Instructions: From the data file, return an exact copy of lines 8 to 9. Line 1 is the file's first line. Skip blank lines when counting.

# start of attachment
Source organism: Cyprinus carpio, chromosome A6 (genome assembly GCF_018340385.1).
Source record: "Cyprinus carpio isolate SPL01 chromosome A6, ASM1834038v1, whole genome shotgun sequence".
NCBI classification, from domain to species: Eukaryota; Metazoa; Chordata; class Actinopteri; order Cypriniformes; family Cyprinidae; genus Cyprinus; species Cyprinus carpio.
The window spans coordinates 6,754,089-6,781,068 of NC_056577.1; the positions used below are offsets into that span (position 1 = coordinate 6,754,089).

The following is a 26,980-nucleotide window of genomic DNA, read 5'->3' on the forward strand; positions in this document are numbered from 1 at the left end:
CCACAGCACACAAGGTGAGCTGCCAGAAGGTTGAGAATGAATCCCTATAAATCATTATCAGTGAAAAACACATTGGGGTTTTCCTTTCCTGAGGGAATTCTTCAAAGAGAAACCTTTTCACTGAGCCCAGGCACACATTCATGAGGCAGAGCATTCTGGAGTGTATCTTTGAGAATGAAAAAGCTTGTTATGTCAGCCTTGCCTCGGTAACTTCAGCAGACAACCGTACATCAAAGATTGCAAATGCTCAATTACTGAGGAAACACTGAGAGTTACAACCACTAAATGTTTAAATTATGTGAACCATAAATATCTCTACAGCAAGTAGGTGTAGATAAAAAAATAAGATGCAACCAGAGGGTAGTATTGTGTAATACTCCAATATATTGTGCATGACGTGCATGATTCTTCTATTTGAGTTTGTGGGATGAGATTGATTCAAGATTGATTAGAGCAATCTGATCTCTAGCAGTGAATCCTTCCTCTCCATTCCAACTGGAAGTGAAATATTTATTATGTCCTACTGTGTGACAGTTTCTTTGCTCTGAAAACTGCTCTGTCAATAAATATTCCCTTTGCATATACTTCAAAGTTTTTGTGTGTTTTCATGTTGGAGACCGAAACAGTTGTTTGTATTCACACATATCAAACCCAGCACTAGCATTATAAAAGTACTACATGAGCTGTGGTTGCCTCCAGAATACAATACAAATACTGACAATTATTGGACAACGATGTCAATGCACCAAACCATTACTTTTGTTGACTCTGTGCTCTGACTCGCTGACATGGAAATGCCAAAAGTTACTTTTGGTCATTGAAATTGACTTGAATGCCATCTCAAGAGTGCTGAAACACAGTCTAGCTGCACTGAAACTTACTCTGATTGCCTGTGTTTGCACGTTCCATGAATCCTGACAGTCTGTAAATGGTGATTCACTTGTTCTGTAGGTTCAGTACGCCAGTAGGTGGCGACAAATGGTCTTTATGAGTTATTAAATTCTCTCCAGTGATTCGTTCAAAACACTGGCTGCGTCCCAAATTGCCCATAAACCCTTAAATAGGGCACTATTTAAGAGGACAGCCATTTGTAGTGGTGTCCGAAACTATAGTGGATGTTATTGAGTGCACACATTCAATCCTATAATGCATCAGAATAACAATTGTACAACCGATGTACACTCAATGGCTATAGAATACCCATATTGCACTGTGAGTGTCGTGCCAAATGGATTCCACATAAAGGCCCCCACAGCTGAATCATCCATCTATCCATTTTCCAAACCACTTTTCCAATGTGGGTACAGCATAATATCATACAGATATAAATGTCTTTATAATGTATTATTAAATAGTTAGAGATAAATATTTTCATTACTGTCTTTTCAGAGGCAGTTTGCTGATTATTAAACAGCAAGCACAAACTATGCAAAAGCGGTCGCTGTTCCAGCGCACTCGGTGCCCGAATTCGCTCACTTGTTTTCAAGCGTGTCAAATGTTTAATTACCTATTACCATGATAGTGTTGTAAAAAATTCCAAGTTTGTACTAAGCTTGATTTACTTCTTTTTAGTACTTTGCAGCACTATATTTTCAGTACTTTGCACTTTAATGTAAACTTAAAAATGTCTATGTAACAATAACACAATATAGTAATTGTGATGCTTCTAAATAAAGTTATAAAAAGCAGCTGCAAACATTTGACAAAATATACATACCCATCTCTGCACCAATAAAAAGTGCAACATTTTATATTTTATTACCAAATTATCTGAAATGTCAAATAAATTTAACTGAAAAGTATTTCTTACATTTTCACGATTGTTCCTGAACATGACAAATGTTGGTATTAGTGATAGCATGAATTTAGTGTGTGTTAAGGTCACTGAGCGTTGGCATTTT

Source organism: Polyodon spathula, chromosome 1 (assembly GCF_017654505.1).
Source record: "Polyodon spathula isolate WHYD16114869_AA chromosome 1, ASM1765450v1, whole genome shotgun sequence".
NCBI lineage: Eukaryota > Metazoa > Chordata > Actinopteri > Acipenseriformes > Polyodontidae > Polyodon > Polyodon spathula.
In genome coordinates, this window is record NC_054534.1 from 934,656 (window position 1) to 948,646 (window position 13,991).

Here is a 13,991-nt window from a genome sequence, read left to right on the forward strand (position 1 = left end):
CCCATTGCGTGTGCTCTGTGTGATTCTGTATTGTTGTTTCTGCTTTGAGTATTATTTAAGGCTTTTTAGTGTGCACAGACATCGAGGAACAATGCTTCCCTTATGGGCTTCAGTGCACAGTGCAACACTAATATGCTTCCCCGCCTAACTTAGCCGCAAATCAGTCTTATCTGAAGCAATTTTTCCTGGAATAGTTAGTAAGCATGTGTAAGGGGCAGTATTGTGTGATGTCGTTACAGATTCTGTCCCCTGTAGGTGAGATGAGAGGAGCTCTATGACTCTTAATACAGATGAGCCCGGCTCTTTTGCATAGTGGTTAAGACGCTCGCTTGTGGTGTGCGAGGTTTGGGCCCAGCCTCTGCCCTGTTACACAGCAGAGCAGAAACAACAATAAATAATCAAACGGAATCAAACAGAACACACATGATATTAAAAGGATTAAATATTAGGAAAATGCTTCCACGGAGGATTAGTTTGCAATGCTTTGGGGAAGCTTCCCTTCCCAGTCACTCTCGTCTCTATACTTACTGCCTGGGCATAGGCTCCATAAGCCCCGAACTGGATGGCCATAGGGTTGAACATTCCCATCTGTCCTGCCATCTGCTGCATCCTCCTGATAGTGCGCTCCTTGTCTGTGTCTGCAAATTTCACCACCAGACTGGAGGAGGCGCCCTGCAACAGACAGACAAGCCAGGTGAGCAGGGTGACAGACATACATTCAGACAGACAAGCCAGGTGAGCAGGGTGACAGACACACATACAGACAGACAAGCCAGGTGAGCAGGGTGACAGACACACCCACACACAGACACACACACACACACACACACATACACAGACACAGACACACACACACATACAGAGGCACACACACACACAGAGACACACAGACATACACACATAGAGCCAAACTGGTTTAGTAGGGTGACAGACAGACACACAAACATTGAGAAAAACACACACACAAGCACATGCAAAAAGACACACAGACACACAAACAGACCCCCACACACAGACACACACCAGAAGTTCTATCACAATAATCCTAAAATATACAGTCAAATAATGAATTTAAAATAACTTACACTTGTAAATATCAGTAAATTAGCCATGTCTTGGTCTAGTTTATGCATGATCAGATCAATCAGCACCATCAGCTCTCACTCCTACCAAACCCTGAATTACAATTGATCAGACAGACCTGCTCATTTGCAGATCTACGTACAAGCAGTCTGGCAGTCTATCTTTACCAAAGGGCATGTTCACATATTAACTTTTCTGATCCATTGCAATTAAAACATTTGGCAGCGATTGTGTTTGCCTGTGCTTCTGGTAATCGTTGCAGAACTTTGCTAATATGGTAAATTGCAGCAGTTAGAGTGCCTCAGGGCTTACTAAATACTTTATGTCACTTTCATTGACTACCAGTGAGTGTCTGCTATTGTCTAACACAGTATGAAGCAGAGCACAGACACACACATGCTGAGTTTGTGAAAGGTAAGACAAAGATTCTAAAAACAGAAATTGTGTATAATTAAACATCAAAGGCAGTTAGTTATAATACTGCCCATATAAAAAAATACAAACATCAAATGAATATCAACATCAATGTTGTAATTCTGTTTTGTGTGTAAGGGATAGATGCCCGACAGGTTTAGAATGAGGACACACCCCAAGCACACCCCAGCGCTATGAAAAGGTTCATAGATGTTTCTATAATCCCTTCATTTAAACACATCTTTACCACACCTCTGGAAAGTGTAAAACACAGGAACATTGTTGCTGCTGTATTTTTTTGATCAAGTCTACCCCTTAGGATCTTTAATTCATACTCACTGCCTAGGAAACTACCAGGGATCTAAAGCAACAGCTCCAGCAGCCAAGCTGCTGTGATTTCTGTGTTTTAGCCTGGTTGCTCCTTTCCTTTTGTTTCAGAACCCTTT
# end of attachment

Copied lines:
Source record: "Polyodon spathula isolate WHYD16114869_AA chromosome 1, ASM1765450v1, whole genome shotgun sequence".
NCBI lineage: Eukaryota > Metazoa > Chordata > Actinopteri > Acipenseriformes > Polyodontidae > Polyodon > Polyodon spathula.